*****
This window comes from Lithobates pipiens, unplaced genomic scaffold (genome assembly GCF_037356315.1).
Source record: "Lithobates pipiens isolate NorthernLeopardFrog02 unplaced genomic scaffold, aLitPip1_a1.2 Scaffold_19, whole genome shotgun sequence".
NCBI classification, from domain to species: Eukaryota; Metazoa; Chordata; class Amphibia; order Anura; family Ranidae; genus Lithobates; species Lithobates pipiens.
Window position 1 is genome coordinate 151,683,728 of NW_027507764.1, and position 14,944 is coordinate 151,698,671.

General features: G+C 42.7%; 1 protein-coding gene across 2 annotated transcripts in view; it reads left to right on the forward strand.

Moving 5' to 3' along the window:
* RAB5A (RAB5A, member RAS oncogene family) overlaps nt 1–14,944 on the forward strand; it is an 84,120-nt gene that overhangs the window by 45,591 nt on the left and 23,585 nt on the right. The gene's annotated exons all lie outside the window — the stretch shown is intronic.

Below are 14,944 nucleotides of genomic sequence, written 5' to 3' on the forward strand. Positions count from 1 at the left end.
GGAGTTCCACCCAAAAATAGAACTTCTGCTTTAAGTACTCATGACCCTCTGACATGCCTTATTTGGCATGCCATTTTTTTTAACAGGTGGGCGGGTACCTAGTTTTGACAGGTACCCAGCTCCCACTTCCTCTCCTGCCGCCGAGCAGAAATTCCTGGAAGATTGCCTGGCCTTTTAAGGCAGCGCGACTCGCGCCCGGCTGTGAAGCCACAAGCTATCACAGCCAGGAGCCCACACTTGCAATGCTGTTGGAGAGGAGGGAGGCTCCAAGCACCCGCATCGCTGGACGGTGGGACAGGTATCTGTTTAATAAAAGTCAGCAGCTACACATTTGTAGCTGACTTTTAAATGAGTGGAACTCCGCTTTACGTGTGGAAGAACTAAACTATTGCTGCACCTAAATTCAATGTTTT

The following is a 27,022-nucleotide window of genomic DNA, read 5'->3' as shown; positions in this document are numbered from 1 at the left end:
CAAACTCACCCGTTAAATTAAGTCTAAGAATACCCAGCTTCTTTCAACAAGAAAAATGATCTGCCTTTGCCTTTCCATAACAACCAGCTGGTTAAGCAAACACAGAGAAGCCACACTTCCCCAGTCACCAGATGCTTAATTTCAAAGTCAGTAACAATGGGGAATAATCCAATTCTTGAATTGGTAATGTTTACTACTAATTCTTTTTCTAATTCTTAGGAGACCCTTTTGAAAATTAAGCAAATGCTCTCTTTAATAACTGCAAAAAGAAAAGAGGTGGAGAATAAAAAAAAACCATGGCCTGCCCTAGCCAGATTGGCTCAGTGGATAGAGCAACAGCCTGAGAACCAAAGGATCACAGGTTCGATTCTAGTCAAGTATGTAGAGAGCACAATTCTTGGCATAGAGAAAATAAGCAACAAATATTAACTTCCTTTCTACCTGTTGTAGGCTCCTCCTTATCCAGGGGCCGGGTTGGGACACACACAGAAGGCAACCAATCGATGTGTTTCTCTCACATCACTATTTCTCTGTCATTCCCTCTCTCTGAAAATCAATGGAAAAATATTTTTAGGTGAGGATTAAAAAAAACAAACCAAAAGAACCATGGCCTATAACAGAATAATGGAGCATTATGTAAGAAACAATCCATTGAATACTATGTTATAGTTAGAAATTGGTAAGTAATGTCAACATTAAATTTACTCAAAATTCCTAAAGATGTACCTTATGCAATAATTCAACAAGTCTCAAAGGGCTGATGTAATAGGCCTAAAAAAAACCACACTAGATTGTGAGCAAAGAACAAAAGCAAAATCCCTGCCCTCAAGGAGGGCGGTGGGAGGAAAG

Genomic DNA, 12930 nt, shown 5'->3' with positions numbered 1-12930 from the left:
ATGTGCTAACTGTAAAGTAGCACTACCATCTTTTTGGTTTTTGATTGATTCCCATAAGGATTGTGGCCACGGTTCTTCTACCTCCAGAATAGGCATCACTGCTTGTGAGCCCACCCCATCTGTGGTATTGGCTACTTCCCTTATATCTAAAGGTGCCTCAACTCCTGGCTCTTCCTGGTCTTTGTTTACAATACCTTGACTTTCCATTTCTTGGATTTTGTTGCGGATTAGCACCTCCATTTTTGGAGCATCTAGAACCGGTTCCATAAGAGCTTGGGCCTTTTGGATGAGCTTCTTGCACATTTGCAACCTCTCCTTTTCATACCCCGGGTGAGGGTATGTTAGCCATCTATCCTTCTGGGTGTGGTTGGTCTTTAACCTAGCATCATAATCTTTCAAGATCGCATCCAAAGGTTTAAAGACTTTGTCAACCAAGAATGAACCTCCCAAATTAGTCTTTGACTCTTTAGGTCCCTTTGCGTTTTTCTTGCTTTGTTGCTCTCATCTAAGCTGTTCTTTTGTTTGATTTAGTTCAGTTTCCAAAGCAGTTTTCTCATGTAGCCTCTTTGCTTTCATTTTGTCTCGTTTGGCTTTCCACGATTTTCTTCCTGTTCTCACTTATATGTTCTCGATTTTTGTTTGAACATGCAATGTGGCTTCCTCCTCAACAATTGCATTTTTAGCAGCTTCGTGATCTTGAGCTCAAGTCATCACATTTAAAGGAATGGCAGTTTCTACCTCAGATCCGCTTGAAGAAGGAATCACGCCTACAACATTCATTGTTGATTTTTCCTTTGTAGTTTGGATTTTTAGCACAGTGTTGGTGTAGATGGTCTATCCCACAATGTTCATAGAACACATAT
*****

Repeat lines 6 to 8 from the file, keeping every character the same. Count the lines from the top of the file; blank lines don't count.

Moving 5' to 3' along the window:
* RAB5A (RAB5A, member RAS oncogene family) overlaps nt 1–14,944 on the forward strand; it is an 84,120-nt gene that overhangs the window by 45,591 nt on the left and 23,585 nt on the right. The gene's annotated exons all lie outside the window — the stretch shown is intronic.

Below are 14,944 nucleotides of genomic sequence, written 5' to 3' on the forward strand. Positions count from 1 at the left end.